Most American Jews say anti-Semitism a ‘problem’

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The vast majority of American Jews think that anti-Semitism is a serious and increasing problem in the country. And they believe that the biggest threats are coming from the political right and Islamic extremists.

That’s the conclusion of a survey released Oct. 23 by the American Jewish Committee. Conducted by telephone with 1,283 Jewish adults from Sept. 11 to Oct. 6, the survey found that 84 percent of Jews believe anti-Semitism in the United States has increased in the past five years: of them 43 percent say anti-Semitism “increased a lot” and 41 percent believe anti-Semitism “increased somewhat.”

Nearly 90 percent of those interviewed think that anti-Semitism is a problem in the United States: of them 50 percent said it is “somewhat of a problem” and 38 percent as a “very serious” problem.

The survey also made it clear that Jewish institutions are aware Jew’s fears and are looking to become safer.

More than half of the respondents — 57 percent — said that their local Jewish institutions have security guards; 52 percent said their institutions had hired police officers for safety.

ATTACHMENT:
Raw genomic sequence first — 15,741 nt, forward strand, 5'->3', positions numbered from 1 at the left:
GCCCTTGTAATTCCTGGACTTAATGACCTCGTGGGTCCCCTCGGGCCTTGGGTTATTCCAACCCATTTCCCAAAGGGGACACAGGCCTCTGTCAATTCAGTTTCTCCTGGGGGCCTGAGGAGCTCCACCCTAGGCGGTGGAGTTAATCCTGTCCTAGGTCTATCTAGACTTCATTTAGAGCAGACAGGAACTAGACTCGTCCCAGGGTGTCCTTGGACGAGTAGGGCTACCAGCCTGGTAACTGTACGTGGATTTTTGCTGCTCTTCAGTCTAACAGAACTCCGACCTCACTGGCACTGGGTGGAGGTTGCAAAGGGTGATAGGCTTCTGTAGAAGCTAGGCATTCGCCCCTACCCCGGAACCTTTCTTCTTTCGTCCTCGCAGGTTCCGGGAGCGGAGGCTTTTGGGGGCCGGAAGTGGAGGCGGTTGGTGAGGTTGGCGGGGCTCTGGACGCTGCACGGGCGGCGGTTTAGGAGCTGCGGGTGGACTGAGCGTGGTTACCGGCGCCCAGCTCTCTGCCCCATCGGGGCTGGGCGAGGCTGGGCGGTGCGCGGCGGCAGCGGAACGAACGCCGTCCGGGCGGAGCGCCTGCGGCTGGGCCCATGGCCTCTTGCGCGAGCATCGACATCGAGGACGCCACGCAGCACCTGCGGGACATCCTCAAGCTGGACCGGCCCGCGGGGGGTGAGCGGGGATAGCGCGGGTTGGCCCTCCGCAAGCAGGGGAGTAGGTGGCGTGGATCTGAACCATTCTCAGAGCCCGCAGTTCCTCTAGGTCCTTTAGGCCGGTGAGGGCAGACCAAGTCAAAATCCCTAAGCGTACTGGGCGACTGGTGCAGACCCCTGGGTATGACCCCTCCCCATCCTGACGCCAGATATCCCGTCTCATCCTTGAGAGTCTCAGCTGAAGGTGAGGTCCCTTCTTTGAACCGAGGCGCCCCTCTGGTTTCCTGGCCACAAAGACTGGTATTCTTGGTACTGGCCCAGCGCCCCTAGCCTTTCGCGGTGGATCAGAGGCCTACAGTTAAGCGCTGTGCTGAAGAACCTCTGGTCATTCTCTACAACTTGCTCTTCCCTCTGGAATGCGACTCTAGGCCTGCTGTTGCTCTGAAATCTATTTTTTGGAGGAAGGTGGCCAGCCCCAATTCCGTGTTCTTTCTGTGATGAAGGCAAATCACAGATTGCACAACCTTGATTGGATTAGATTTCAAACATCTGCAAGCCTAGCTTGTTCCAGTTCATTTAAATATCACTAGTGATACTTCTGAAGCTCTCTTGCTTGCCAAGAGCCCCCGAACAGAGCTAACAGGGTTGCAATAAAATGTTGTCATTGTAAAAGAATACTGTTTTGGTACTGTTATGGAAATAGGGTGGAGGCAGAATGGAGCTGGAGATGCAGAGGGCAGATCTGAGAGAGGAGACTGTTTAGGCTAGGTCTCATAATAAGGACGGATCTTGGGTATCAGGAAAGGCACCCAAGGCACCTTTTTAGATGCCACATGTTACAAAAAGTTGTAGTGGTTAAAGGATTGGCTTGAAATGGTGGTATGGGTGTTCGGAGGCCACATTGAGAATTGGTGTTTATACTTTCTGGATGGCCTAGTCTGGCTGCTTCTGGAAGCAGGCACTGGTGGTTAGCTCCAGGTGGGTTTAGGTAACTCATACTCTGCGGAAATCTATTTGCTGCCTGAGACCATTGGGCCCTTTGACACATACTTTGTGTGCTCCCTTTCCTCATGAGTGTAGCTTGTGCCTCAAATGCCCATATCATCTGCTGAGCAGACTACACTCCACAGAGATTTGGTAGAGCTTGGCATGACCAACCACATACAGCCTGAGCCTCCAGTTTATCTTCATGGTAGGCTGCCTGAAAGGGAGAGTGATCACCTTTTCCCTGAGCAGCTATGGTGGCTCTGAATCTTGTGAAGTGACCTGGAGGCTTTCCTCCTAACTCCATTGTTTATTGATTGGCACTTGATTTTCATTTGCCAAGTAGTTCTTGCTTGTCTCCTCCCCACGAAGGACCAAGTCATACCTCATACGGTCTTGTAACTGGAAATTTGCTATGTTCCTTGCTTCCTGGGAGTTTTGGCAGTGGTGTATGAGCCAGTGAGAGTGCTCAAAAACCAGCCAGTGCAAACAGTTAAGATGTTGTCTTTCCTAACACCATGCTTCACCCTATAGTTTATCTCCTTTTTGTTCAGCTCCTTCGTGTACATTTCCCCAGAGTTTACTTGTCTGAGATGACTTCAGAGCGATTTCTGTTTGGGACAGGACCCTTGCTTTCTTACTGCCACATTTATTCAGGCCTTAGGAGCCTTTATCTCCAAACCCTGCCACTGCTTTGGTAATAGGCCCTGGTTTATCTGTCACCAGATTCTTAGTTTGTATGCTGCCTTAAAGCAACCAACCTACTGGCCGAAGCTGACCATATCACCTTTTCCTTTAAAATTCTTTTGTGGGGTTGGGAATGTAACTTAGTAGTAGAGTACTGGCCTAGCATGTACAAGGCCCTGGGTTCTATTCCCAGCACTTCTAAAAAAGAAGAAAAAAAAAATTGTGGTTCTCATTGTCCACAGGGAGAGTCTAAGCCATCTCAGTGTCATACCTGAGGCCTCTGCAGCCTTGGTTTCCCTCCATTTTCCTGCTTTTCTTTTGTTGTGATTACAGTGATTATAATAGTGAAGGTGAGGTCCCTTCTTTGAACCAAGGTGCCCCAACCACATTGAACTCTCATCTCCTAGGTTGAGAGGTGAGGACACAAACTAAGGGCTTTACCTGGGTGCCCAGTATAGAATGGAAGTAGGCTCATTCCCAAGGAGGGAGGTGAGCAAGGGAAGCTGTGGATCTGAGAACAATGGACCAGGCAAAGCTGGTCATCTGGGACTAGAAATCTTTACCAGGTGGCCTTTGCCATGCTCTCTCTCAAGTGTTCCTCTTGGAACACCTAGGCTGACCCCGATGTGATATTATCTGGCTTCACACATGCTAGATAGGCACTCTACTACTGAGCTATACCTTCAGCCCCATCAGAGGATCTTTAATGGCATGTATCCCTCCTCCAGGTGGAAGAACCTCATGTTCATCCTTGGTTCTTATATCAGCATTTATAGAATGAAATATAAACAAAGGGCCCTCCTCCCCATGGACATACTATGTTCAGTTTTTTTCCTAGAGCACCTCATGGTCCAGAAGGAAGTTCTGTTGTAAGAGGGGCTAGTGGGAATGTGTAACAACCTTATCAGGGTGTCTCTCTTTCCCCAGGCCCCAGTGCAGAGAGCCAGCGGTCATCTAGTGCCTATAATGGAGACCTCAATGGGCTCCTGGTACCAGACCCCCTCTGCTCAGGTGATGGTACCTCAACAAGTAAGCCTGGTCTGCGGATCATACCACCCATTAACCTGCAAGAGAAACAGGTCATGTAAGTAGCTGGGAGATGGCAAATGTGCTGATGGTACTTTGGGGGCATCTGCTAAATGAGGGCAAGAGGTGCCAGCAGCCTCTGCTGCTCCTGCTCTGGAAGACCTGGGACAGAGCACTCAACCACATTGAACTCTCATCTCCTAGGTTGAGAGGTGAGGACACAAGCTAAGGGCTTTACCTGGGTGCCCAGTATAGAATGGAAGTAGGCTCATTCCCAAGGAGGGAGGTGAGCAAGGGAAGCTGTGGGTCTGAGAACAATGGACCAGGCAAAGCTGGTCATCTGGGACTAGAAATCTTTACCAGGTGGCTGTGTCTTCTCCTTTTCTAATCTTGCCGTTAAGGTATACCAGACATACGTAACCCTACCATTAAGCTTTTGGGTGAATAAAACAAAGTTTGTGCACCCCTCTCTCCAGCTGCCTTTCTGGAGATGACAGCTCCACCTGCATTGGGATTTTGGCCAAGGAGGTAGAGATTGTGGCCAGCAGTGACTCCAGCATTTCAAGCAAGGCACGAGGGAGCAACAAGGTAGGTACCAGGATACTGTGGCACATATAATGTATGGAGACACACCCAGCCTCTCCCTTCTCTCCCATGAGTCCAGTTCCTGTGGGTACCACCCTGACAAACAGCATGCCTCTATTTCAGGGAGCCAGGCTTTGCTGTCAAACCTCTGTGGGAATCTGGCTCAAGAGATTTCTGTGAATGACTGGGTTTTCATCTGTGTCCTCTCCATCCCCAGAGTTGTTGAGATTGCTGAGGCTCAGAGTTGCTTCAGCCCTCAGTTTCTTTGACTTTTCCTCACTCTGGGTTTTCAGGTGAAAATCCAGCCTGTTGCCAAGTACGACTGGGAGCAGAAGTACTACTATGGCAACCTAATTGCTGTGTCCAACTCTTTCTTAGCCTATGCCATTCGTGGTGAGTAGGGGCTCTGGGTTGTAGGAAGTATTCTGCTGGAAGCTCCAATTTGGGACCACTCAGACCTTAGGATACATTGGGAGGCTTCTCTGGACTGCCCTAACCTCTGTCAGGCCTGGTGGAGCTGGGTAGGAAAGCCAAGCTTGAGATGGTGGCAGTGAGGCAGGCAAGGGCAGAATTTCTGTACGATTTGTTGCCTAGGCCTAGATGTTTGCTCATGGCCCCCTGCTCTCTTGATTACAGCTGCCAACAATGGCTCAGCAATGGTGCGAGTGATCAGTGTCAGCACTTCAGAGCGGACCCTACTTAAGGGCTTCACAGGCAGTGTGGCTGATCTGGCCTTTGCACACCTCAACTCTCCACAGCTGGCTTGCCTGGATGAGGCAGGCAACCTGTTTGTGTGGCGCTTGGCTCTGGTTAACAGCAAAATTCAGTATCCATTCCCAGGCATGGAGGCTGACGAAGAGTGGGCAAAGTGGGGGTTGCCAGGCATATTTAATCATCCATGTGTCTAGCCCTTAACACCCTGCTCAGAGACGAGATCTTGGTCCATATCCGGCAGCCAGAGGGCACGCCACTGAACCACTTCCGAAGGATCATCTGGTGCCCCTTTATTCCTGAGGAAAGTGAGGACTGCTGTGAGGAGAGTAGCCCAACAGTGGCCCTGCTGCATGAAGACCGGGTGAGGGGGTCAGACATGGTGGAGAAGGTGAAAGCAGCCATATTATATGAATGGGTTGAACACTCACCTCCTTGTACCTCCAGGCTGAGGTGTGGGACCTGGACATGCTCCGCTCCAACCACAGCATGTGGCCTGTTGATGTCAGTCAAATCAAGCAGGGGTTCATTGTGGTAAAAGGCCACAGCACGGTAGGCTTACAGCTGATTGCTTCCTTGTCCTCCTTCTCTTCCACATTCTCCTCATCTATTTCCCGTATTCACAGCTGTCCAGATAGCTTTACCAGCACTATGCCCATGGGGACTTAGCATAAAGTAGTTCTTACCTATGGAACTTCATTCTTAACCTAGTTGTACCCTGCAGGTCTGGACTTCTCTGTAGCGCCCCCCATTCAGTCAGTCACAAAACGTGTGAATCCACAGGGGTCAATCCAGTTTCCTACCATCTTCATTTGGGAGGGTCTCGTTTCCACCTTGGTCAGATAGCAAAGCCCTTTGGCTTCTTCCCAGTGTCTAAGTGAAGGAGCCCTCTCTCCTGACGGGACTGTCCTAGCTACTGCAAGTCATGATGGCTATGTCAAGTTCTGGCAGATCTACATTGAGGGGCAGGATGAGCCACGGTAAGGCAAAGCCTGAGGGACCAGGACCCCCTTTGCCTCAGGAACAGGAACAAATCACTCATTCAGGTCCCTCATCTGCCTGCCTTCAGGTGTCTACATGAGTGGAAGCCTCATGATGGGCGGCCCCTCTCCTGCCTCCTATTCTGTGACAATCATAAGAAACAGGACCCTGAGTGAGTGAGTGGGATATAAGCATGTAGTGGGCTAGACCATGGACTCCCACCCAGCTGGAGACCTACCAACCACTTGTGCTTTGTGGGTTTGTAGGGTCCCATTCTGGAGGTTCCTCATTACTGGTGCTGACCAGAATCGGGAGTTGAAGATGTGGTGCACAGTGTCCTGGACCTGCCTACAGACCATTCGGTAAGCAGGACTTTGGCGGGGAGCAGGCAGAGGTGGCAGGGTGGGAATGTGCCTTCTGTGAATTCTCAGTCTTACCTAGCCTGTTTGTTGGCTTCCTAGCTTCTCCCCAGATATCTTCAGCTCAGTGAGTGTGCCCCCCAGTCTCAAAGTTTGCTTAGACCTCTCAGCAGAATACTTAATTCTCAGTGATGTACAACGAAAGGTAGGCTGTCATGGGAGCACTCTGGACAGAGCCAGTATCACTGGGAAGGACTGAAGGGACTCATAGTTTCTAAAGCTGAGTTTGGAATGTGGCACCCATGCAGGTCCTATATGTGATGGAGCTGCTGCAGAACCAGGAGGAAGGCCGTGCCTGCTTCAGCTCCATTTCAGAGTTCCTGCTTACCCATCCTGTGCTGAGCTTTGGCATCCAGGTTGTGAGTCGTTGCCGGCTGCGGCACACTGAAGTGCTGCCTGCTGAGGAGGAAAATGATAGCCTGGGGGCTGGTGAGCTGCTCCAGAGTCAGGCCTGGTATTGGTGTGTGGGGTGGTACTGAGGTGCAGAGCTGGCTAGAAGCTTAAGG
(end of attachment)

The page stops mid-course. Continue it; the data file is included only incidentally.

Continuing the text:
Twenty-five percent said they avoid going tocertain places, events, or situations” out of concern for their comfort or safety as Jews, and 31 percent said they avoid “publicly wearing, carrying, or displaying things that might help people identify you as a Jew.”

However, most of those who responded had not been attacked because of their religion (98 percent) or have not been the target of an anti-Semitic remark offline (78 percent) or online (80 percent).

Most of the threats are seen coming from the extreme political right (89 percent) or Islamist extremism (85 percent).

By contrast, 64 percent believe that the extreme political left represents a threat to Jews.

“American Jews could not be clearer about the reality of antisemitism in the U.S. This hatred is real, comes from multiple sources, and is growing. It needs to be taken seriously and dealt with in a sustained, multi-pronged response.” the American Jewish Committee’s CEO, David Harris, said in a news release Wednesday.

Conducted by SSRS, the survey had a margin of error of 4.2 percentage points.

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Twitter: @SamScoopCooper

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